The ubiquitous GoPro camera is everywhere these days, as are its distinctive images of extreme outdoor adventuring – from water skiing, hiking and other outdoor excursions to, of course, capturing selfies. My husband, Carl, and I acquired one of these compact and nearly indestructible little devices last spring. We aren’t surfers or skydivers or skiers screaming down mountainside slopes. Our idea of outdoor fun is a leisurely sail aboard our boat. We got the GoPro because we wished to use it in the production of an educational video about Lake Ontario.
The camera’s wide angle lens and incredible depth of field capacity provided a novel perspective on our shoreline world, while its small size and waterproof/shockproof case allowed for “thinking outside the box” photography. So we experimented. We took it aloft to the top of our schooner’s foremast, we thrust it among the weeds of our pond to photograph minnows and newts, and we floated it over a shipwreck in shallow water. Subsequently, the tough little camera survived being lowered 80 feet down to the bottom of Lake Ontario and being bumped, banged, crashed and dropped innumerable times.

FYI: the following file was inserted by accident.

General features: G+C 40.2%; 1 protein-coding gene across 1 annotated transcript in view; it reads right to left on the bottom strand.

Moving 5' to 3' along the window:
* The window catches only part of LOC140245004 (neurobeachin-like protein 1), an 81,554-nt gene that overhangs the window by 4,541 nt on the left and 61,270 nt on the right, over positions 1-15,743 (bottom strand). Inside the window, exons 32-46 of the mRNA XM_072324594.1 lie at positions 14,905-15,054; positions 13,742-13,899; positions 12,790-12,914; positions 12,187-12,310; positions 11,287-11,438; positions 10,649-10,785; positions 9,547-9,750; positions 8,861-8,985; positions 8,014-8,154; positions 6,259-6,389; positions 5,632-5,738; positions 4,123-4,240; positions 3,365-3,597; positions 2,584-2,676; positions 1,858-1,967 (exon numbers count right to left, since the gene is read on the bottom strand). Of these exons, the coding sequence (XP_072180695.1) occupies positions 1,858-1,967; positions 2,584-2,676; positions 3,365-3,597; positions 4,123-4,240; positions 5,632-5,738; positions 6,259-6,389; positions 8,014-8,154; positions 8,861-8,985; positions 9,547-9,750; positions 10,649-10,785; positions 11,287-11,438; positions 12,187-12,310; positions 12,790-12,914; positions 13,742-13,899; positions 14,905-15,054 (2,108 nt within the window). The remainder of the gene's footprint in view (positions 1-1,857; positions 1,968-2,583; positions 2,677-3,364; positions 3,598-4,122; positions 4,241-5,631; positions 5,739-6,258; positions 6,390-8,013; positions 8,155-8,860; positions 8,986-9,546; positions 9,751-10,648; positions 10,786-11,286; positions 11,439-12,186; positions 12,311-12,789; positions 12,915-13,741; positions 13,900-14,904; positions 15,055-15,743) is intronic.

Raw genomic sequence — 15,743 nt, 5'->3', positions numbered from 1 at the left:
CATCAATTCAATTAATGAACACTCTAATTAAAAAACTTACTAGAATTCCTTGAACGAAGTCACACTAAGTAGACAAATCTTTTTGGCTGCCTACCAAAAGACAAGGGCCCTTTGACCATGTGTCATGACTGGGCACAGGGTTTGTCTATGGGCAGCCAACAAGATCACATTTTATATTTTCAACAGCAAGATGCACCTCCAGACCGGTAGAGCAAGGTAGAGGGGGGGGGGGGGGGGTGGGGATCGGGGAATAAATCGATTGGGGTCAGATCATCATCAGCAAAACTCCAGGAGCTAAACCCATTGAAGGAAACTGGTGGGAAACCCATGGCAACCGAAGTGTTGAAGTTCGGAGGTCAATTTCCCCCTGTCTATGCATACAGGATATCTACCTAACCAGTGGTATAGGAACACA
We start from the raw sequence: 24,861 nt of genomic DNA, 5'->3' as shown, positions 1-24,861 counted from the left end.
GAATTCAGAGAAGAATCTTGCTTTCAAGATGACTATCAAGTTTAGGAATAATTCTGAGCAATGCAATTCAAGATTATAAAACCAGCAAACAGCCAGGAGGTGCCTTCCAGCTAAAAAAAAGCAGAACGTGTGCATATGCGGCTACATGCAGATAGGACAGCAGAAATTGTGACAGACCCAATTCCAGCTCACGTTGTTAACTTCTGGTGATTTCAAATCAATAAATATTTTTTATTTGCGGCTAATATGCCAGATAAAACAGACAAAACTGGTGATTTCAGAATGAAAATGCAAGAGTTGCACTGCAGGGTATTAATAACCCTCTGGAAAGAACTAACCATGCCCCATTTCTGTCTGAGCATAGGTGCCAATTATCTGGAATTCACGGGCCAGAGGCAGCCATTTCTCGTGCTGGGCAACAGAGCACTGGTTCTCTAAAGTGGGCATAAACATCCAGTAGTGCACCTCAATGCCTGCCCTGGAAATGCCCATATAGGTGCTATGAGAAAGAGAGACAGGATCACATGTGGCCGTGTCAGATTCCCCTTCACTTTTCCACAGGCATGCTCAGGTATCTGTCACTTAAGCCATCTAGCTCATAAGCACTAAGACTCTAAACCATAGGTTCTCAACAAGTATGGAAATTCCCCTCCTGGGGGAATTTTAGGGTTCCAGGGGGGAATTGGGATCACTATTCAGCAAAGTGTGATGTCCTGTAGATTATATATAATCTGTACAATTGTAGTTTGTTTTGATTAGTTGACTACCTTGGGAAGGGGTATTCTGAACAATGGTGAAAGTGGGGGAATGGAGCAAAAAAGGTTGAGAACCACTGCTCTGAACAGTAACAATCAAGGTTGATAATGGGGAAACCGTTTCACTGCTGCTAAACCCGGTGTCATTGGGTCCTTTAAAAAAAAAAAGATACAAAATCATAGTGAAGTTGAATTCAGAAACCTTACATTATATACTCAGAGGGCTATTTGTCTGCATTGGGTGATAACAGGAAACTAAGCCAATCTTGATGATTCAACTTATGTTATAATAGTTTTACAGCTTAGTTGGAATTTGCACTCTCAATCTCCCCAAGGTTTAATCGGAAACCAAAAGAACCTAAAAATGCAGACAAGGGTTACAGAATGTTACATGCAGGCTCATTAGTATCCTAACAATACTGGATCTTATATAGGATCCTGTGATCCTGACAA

Our fearless camera could fit into spaces and go to places we could never go. It gave us a fish or bird’s-eye view of the lakeshore, and GoPro excursions aloft and underwater made the world around us appear quite extraordinary – even surreal at times.
While the GoPro has proved to be surprisingly versatile, it does have its limits. We used the GoPro Hero4 model and I felt restricted by its lack of a viewfinder. Instead of trying to use a tiny screen or viewfinder, you may find it easier to use a smartphone to modify camera settings or view the scene. But then you have two pieces of gear to keep track of – and the camera is waterproof, but your smartphone is not. (Of course paddlers and other water sports enthusiasts can buy little protective “rain jackets” for their phones, if need be.) Using and orienting the camera through the smartphone viewfinder takes a little practice, especially when you are wearing the camera on your head. And once the GoPro goes underwater there’s no more wireless connection.